LONDON (Reuters) - Britain and Canada said on Thursday it was vital that extradition arrangements in Hong Kong fully respect the region’s high degree of autonomy from China and are in line with the “one country two systems” principle.
“We are concerned about the potential effect of these proposals on the large number of UK and Canadian citizens in Hong Kong, on business confidence and on Hong Kong’s international reputation,” the British and Canadian foreign ministers said in a joint statement.
The city’s independent legal system was guaranteed under the laws governing Hong Kong’s return from British to Chinese rule 22 years ago and is seen by the financial hub’s business and diplomatic communities as its strongest remaining asset amid encroachments from Beijing.
But Hong Kong’s government is now pushing for sweeping legal changes that would for the first time allow fugitives captured in Hong Kong to be sent to mainland China for trial.
Britain’s Jeremy Hunt and Canada’s Chrystia Freeland said in the statement they had made their views clear to the Hong Kong government.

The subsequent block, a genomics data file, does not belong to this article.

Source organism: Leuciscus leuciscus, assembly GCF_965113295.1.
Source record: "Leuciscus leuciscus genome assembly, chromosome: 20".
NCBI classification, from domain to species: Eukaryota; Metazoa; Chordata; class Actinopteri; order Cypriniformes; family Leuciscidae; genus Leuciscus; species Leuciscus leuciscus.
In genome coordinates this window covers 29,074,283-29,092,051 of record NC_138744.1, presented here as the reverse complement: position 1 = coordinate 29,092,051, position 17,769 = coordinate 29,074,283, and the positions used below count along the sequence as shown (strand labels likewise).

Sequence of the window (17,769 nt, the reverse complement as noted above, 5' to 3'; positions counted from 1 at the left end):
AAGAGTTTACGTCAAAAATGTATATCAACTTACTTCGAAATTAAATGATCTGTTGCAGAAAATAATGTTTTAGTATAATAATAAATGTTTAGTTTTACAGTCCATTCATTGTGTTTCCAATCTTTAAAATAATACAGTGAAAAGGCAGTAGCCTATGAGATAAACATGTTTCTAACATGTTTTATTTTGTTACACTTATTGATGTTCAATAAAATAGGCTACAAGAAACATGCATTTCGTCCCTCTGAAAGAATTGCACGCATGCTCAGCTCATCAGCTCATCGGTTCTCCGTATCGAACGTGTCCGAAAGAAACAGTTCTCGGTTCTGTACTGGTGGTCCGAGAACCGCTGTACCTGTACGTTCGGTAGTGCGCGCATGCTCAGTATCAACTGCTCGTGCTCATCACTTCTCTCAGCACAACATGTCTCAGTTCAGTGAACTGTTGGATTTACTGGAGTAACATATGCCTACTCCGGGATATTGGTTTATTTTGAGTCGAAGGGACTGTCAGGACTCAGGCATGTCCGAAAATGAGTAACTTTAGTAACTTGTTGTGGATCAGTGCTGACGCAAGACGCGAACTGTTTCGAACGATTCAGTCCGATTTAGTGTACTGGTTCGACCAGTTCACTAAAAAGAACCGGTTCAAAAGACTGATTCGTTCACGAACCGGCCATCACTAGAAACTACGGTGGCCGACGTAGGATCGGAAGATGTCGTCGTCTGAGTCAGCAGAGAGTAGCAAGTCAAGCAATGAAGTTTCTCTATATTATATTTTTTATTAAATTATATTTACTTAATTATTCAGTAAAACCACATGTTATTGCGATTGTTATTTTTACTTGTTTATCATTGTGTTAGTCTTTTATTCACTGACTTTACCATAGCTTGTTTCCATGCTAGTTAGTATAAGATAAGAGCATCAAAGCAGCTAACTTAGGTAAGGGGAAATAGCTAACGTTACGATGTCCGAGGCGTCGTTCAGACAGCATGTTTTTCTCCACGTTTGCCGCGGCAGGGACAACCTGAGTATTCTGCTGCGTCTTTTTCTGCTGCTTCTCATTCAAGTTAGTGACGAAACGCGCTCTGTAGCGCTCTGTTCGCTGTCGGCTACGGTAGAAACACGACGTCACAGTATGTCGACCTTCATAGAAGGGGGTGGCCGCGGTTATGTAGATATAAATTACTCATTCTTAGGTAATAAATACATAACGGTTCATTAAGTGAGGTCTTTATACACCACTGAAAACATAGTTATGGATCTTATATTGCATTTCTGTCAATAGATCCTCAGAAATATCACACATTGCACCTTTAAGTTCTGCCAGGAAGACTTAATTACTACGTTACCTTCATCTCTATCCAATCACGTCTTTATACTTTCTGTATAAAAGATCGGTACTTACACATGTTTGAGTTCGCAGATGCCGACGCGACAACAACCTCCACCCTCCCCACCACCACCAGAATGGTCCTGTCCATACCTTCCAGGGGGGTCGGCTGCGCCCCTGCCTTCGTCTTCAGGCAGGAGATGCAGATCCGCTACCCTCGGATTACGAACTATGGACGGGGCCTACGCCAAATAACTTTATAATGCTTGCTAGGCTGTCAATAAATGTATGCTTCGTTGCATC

“We believe that there is a risk that the proposals could impact negatively on the rights and freedoms set down in the Sino-British Joint Declaration,” they added.
“It is vital that extradition arrangements in Hong Kong are in line with ‘One Country, Two Systems’ and fully respect Hong Kong’s high degree of autonomy.
They added: “We believe that the Hong Kong government should allow time to give proper consideration of all alternative options and safeguards.”
The proposed legislation has stoked mass protests in the former British colony, which was promised a high degree of autonomy, including an independent judiciary, under the ‘one country, two systems’ formula when it returned to China in 1997.
The 28-member European Union has also expressed concern over the extradition bill that Hong Kong authorities say they want to try to get passed in the city’s legislature before the summer recess.
Reporting by Stephen Addison; editing by Costas Pitas